(Glazunov). 


; “Tnrandot” fPnccmi). 

SepL 9: “CavaDcria Rnsticana” (Ma- 
scagni). 

SqpL 10 and 13: “La Bohfane” (Pocri- 

Sem. 12: “Coo fan rule” (Mozart), 
•VolksoperQd: 53240). 

OPERETTA — SepL 7 and 9: “The 
B^gar Student” (hCUOdcer). 

SepL 8 and 11: “The Land of Smiles” 


INTERNATIONAL DATEBOOK 


Orchestra, Paavo Berglund conductor 
(Beethoven, Si betius) 

•Prehistoric Museum (teL 27 J4J3L 
EXHIBITION — To SepL 30: ‘The 
American Dream.” 


Slig 


cm Masters from the 
nrigaooBecrion: Curot. 
so.” - 1 • ' 


Maurice 


12: “DerWnidshfltz”(Lortzin^. 


ARHUS, Festival (teL 13.43.44J 
CONCERT — SepL 12: Radio Ti ght 



restaurants 


AN INDIAN ISLAND OF GOURMET ADVENTURE 


MOORED ON THE SEINE 


.% LE LOTUS, v.here delightful mysteries of 

a “thali" unfold. 

JARDIN DE SHALIMAR. ‘The Garden 
ILEDE ! of Romance”, where you can feast, on a 
KASHMIR j buffet at lunch and dine a la carte. 

^ | Qua: Dehiily. er* face -Ju :Z. av oe New- York. 

/ J Paris 16 ". 

Telephone: 723. 77 .7S/ 723.50.9? - Parking 


Ore.n * tiass the •A-Mk Ik: brar. unJ c-.nasT. t..'--.: v-r-J.-r : ! : z r:. 


ESPLANADE DE LA D&»ISE' 


FONTAINE AGAM 

BROADWAY HOLLYWOOD 

BALLET D’EAU 


Created b y Yves PBW and Thierry ARNAUD 
FREE ENTRANCE 

EVBtY TODAY AND SATIWDAY AT 900 PJ*L INFORMATION: (1) 796 2555. 


by but. train, RB6 nation "L o Defem*". 

By can Boulevard Gratara {Ring Roo^ La Mfrae 4, Centrd P o ddng. 


SIGHT SEEING BOATS , 



BATEAUX-MOUCHEShb! 


PARIS RIVER BOATS 


225,96.10 

RIGHT BANK 359JQJO 

•»«A 


SHOPS 


IPaMRIIN HOOK 


Perfumes - Cosmetics - Leather Goods 
Fashion Accessories 

DUTY FREE -40* 

13 Avenue de TOpera PARIS 1st 
297.43.88 



WEEKEND 

appears every 
Friday 

For information 
call Dominique Bouvet 
in Paris 
on 747.12.65 


LONDON, Barbican Centre (tel: 
638.41.41). 

CONCERTS — SepL 6: Royal PM- 
hannook Orchestra, James Judd con- 
ductor, Cristina Ortiz piano (Handel, 
R a ri x manin oO. 

EXHIBITION —To SepL 29: “Paint- 
ings of Traditional British Sporting 
Even la.” 


DIJON, Musie National 
Magmn(td: 67.1 1.10). 
EJOIIBrnON —To Nov. 18: “XIX 
Century French Portraits. ” 
HONFLEUR. Musfce Eugene Boudin 
rid: 89.16.47). 

EXHIBITION — To SepL 30: “Alex- 
ander Dubourg.” 

NICE, Gallery of Contemporary Art 


•MuseeCamavnletrid: 27221.1: 
EXHIBITION— ToOct 27: The) 
Boulevards of Paris.” 

•Musie d’Art Moderne (tel:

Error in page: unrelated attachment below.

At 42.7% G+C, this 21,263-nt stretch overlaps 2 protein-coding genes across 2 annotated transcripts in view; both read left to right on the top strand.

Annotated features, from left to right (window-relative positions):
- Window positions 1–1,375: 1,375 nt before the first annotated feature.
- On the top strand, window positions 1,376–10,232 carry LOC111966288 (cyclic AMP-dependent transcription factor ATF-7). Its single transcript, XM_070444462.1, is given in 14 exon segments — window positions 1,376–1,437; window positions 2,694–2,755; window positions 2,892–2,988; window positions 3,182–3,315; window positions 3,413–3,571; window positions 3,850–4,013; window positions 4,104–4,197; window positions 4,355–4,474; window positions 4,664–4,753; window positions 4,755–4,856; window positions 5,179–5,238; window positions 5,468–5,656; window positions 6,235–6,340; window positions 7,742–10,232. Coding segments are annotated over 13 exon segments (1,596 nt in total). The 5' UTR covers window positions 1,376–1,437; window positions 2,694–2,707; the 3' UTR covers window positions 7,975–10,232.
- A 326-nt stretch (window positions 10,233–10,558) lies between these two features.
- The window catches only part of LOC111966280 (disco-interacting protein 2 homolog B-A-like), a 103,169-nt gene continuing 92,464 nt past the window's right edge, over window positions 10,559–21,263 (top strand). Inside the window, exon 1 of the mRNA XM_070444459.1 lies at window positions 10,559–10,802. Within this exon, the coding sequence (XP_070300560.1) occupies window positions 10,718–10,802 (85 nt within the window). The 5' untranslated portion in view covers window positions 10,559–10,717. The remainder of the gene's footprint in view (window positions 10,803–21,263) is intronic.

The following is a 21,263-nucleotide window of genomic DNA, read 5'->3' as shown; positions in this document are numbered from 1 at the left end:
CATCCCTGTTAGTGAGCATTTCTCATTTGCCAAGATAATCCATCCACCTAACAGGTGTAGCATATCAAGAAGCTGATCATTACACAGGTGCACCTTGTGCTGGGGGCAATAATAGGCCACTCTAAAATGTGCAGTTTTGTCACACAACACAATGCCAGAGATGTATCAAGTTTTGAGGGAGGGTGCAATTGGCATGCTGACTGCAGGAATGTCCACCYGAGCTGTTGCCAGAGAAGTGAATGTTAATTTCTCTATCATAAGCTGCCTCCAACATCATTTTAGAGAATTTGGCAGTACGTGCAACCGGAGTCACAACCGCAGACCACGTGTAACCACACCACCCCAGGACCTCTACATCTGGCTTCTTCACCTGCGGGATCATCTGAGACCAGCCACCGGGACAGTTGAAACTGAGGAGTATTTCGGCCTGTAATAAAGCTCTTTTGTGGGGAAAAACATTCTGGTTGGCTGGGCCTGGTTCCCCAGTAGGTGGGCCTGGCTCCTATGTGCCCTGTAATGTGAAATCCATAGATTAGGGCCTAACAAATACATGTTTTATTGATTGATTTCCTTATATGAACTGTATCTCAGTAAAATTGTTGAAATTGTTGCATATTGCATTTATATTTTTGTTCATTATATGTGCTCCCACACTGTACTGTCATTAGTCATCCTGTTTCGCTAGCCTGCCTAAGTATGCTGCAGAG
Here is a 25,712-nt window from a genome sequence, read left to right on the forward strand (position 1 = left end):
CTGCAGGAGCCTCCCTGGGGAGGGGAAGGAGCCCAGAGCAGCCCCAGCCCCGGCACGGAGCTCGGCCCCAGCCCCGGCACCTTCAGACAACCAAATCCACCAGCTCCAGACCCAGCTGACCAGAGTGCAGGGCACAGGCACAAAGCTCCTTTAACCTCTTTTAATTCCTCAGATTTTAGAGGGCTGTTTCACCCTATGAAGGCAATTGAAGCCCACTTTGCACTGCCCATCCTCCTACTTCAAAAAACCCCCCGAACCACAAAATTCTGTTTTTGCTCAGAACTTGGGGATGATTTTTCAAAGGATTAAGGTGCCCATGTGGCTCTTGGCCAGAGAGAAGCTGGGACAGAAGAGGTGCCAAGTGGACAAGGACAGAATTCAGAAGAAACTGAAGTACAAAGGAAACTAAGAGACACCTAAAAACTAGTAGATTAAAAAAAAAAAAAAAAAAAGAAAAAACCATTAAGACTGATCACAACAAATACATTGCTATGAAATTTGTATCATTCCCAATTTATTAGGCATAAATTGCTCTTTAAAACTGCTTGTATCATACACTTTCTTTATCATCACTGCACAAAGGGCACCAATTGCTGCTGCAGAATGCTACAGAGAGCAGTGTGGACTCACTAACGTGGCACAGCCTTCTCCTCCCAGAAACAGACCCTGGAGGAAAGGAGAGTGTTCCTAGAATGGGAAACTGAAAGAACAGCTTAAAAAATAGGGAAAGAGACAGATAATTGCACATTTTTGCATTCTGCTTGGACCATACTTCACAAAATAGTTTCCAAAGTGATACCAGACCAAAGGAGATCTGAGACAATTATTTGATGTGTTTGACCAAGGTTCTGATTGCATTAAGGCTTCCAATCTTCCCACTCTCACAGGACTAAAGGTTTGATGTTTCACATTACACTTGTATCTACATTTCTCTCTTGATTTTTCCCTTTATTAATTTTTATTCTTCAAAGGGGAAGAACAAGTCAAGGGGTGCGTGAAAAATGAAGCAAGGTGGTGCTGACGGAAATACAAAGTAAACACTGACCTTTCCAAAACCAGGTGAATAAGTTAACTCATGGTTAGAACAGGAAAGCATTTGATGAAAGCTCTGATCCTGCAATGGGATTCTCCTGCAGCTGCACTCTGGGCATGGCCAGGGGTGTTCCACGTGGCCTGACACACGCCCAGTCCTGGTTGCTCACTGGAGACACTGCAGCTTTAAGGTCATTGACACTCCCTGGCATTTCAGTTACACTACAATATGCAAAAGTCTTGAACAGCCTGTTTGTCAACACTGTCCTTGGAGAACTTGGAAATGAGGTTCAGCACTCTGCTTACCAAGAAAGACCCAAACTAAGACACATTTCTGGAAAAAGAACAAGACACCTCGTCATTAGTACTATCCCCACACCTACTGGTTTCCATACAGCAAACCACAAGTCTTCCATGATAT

723.6im 

EXHIBrnON —To SepL 8: “Robert 
and Sonia Delaunay." 

•Mus6e de f Assistance Publiqoe (id: 


OPERA — SepL8:“Loda<fiLamnttr- 
moor” fDonizettil. 

FRANKFURT, AlteCteor(tel: 13400). 

CONCERTS —SepL 6: Frdburg Vo- K ™ ( Rossn 4). 
cal Ensemble, Wougang Schafer coa- 


“Artistor in Madrid, . __ 

Artcrf Gnalrnata “lost 

Juan Ea^anfia. and JEduardo Vkeb- 
MILAN, Tcatro aUa Scala (tel: v" . . -7 

80^1 IS). • • •; -V - c ,fMn*Bo&minoLdeArteCQntempd^ 

OTERA — ScpL9and I1:T1 Viasgioa ^ 

«*“ — ” 'o — —■' Claudio Abliado EXHtBlTION —To SepL 15: Tans 


oeala cash cuff 


repened it 

arv i-.'i — — it. 


^ opioyee aiut! 


n- - 1 


doctor (Liszt). 

f: Joachim Quartet (Beethoven. 


633.01.43). 

ilTION — T oOcl 31: “Salva- 


EXHIB 
dor Dali.” 
iMuste 


(td: 62J7.H1 
“ ION— 

Beo. 


265.99.48). 

BITION — 


de l'Orangerie (tel: 


SepL 7 
Zemlinskyi 

SepL 8: The Koenig Ensemble Lon- 
don, Jan Latham-Koenig ccmductra 
(Poulenc, Satie), Frankfurt Chamber 
Choms, Hans Michad Beuede ctm- 


- condnetor, 
PESARO, 
OPERA 
Egitto . 

SepL 8 and 10: 
(Rossini). 


Tomasdlo.' 

CSARO, TeatroRosiiin (teL6971). SSfrfiS 

3ERA — Sept 7, 9, II: “Mosi.m ToOet 15: “hfiqiri 

itto” (Rossini).. : . . . . Barcelfi. * 

nf a in- *>11 . 


t«nnamhCT>. 
IW may 

tarn cash disp 
jwffraiflerfti] 

Modaato^g C 


Signor Btusdrino’ 


EXHTBITK 


Through December: “Matthew 
Smith. 


To SepL 22: “Tout 
•Mu96e de Terra Amata (tet: 


EXHIBITION — Through 
“Jean Walter and Paul Guillaame 
lection.' 


L: 


doctor (Offenbach). 

12: Masaa-VrvaEnsanHe, Wulf 


STRESA. Festival (td: 31095). 

^ London Roy- ; ; 


THEATER — SepL 6, 7, 11, 12: 
“Love's Labour’s Lost” (Shake- 
speare). 

SepL 9 and 10: “Richard ffl" (Shake- 
speare). 


5559^31 

JfnON — To SepL 30: “Ex- 


•Mus6e du Louvre rid: 2603926). 
EXHIBITIONS —To Sept 9: “XVID 


EXHIB1 

perimcntal Prehistoric Pottery.” 
PARIS, Goitre Georges Pompidou 


(id: 277.1233). 
EXHIBI 


•British Museum riel: 6 36. 15.55). 

” — ^To3aal986:“Bnd- 


IITTON — To SepL 30: “Jean 
DubuffeL” 


EXHIBITION 
dhism: Art and Faith.” 


•OaureMandapa(td'. 589.01^0). 

Jodi- 


•London Coliseum riel: 836.01.11) 
OPERA — SepL7. 10. 12: “Orpheus in 


DANCE — SepL 8: Traditional , 
an Dance. 


"o SepL 9; 

Century French Pastels, “Drawings 
in Genoa: XVI -XVII Century.” OiszLRihm). 

ToSepL 30: “Inge* Portraits.” iS(Sk 25621 ).